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Are LA’s ports falling behind?

Tuesday, June 2, 2015, 7:00pm - 8:30pm
The Queen Mary 1126 Queens Highway Long Beach, CA 90802 Map and directions

On Tuesday, June 2, KPCC & AirTalk hosted the AT30 event “The future of LA’s ports” aboard the Queen Mary in Long Beach, where Larry Mantle and his guests discussed the possible trajectories, challenges, and impacts of California’s ports, specifically the Port of LA and the Port of Long Beach. Panelists, ranging from shipping CEOs to union leaders to environmentalists, included Jon Slangerup, Nick Weiner, Bobby Olvera, Jr., Goetz Wolff, Dave Arian, Morgan Wyenn, and T.L. Garrett.

"If we're going to make it in the age of modernization, we have to change the entire infrastructure." -T.L. Garrett, Vice President, Pacific Merchant Shipping Association in Long Beach

The Los Angeles/Long Beach port complex is the nation’s busiest container port, handling about 43 percent of goods entering the United States and about 27 percent of exports. Though the twin ports are the two largest in the country, the number of imports they handle have been dropping recently

Airtalk host Larry Mantle brought together a panel of experts and port leadership to discuss the recent changes. 

The reason for the decline? Massive change in the way shippers are moving goods and the increased volume of shipments. That, coupled with the slow rate of change, has created inefficiencies in Southern California ports’ systems.

So what’s the current state of the ports, and what are the issues?

Workers at the port say the complex still holds an advantage over its competitors, with more capacity to deal with the new, bigger ships than ports on the East Coast.

“Despite these issues, we're still faster and quicker in the Port of L.A. than anywhere in the U.S.,” said Bobby Olvera, Jr., president of the Local 13 of the International Longshore Warehouse Union (ILWU13), which represents 7,000 members in the Southern California area.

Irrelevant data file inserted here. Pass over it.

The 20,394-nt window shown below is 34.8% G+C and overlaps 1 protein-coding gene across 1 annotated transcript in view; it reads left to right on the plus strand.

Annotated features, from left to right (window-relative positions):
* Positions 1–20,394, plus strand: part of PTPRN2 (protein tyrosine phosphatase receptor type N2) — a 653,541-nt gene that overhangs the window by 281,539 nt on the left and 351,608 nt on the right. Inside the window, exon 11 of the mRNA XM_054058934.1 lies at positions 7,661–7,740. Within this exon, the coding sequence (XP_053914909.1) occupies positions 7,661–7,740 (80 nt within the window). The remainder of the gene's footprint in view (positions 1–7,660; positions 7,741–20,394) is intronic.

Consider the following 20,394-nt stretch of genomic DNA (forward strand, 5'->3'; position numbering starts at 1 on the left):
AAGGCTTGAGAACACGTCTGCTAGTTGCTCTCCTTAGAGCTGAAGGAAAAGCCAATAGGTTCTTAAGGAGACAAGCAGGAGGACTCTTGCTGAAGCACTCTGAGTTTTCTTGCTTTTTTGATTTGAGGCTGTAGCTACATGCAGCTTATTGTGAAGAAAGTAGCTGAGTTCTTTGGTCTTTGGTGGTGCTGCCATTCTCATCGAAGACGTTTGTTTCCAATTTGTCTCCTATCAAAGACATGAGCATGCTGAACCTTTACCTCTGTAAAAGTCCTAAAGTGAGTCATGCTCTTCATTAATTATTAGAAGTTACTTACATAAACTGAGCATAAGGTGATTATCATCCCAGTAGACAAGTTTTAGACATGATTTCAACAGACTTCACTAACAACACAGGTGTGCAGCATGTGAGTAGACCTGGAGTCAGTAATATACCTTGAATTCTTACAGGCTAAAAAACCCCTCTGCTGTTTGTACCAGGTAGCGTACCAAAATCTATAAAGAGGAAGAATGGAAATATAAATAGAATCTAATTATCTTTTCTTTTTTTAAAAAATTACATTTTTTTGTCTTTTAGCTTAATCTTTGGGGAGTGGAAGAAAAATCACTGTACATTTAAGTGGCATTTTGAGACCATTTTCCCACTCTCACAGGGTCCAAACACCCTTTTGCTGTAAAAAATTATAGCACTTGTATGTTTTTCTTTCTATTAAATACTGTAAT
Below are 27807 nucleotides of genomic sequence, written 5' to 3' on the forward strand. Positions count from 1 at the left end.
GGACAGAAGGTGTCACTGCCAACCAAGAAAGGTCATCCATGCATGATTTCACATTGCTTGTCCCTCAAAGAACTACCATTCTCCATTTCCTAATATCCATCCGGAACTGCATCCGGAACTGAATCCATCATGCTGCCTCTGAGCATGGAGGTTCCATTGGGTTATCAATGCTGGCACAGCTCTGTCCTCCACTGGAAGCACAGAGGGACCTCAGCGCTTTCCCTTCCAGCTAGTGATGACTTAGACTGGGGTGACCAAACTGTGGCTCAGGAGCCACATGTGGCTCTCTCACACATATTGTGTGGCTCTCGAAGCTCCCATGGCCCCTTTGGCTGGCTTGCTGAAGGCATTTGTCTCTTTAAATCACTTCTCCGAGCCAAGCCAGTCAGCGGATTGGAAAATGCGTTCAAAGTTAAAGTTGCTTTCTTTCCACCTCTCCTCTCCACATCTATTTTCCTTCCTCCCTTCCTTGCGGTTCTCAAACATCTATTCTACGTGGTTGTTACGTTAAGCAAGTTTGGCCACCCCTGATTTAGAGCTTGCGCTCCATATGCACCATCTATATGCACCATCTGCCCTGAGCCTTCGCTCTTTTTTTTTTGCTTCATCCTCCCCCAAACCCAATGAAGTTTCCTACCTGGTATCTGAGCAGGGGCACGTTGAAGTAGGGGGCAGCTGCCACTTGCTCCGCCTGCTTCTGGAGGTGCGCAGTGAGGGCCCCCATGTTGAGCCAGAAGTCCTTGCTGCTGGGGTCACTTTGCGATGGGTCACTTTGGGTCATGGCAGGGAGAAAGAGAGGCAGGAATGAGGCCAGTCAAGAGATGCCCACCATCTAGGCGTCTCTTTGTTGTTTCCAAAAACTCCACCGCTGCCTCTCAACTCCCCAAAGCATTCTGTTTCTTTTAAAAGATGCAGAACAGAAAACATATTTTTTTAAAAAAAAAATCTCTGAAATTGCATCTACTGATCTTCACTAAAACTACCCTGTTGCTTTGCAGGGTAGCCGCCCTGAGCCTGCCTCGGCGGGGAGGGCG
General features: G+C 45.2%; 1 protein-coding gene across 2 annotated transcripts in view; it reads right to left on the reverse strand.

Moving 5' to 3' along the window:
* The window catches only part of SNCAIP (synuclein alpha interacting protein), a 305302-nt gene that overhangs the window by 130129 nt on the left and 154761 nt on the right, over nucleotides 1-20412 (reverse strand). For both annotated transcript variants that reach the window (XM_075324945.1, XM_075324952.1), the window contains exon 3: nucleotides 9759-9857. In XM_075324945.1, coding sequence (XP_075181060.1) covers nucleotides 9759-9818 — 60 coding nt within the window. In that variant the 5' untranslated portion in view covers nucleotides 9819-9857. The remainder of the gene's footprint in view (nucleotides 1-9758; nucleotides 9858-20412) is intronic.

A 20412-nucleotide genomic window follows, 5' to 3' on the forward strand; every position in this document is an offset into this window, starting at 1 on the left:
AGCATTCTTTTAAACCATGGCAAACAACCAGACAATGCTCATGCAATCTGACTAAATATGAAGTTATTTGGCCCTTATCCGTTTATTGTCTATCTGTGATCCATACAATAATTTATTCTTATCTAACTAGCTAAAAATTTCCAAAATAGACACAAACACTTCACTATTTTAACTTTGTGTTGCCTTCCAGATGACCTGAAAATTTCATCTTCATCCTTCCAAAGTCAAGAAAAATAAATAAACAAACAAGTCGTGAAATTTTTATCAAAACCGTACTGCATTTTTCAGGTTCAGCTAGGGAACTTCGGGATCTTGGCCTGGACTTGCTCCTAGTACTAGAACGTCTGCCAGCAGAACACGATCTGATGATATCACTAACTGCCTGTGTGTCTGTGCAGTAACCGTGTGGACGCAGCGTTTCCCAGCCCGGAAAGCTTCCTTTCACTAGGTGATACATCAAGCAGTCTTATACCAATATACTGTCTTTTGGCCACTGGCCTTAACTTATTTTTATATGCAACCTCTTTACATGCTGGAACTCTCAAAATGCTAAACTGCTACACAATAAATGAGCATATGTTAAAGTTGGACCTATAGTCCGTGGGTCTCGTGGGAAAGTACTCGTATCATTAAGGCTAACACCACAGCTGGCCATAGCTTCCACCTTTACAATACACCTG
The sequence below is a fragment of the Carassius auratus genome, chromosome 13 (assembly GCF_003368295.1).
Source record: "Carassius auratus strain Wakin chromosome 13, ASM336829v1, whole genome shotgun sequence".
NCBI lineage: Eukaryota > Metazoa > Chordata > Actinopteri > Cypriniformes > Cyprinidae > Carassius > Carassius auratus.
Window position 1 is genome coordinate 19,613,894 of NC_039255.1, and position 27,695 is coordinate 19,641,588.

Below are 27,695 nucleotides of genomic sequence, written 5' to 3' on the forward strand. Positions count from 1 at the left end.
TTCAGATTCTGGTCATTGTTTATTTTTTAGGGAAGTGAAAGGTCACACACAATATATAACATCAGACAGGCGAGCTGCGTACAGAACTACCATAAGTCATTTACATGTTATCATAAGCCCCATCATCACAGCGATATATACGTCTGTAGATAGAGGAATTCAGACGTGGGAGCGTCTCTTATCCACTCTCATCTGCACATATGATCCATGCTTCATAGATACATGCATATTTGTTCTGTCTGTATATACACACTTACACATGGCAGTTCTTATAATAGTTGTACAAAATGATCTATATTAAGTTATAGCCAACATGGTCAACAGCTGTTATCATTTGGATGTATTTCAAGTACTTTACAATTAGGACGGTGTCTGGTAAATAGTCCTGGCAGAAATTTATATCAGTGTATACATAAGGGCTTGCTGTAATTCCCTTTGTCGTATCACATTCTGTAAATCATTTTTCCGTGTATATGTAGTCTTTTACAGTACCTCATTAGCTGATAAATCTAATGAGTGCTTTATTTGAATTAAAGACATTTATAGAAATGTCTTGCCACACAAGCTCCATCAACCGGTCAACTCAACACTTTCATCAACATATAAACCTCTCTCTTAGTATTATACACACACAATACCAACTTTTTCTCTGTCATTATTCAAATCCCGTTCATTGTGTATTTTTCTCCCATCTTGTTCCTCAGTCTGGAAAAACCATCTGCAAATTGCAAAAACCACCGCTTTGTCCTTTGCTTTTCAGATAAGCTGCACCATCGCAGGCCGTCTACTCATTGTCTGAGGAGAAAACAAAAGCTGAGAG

Problems with modernization are not unique to Southern California, and ports around the world are having to find ways to meet the calls and demands of these large ships.

And though neither of the the port of Long Beach nor L.A. has plans to completely reinvent their aging infrastructure, they are taking smaller steps towards modernization. Those include the introduction of what boosters call the most technologically-advanced crane training program in U.S. to our coastline, said Olvera.

"We're still the best at what we do. You pick a ship, a cargo, I'll bring my guys and you bring yours...we're going to do better,” said Olvera. "If we had the tools, training, and bodies that we need, we'd have nothing to fear."  


Larry Mantle


Jon Slangerup, president and CEO of the Port of Long Beach

Nick Weiner, campaign director for Justice for Port Drivers/Teamsters Port Division

Bobby Olvera, Jr., president of the Local 13 of the International Longshore Warehouse Union, which represents 7,000 members in the Southern California area

Goetz Wolff, lecturer of urban planning at the UCLA Luskin School of Public Affairs

Dave Arian, vice president of the Los Angeles Harbor Commission, which oversees the Port of Los Angeles

Morgan Wyenn, staff attorney for the Natural Resources Defense Council

T.L. Garrett, vice president of the Pacific Merchant Shipping Association in Long Beach

This event is part of the AirTalk 30th anniversary tour.